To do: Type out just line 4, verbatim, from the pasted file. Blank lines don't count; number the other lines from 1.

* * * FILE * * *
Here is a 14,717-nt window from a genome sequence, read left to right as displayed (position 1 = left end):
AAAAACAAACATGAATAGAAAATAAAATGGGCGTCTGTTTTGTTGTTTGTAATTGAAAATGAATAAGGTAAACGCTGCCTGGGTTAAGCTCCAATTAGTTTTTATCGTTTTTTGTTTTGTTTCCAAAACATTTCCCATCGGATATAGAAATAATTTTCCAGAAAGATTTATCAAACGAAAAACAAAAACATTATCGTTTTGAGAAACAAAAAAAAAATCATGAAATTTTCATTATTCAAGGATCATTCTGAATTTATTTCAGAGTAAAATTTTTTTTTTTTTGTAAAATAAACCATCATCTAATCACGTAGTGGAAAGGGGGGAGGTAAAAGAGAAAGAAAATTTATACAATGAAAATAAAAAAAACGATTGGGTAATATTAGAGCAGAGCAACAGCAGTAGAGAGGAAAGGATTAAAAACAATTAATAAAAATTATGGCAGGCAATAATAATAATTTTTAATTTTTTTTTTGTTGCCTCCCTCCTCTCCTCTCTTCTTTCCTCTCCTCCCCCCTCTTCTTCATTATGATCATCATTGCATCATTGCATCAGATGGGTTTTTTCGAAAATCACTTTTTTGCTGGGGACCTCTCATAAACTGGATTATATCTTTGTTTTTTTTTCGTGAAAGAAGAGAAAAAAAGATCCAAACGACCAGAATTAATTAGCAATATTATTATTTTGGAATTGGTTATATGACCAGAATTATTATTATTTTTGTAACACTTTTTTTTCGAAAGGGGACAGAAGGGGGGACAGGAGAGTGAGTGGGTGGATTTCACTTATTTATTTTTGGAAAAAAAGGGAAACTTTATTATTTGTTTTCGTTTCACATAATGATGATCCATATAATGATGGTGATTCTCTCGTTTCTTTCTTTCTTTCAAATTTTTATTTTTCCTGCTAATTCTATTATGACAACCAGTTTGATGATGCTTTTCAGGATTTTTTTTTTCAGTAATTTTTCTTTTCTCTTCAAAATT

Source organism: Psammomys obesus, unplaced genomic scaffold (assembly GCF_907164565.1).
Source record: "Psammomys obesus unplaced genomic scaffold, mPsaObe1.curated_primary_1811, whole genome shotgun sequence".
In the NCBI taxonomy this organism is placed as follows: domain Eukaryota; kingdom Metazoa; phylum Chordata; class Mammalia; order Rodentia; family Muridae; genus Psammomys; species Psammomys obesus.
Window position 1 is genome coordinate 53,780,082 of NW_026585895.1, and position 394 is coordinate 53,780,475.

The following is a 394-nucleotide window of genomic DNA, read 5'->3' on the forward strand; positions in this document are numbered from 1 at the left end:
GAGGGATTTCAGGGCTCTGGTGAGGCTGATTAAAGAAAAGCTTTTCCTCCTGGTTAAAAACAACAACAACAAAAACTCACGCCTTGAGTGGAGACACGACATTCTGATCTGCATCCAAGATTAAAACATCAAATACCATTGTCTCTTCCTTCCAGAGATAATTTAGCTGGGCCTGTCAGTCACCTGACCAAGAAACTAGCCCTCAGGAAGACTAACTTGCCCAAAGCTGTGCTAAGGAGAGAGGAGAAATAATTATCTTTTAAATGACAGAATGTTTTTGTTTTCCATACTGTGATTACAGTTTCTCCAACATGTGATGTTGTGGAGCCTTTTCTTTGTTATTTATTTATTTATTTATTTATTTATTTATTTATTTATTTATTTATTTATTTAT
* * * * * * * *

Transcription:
Source record: "Psammomys obesus unplaced genomic scaffold, mPsaObe1.curated_primary_1811, whole genome shotgun sequence".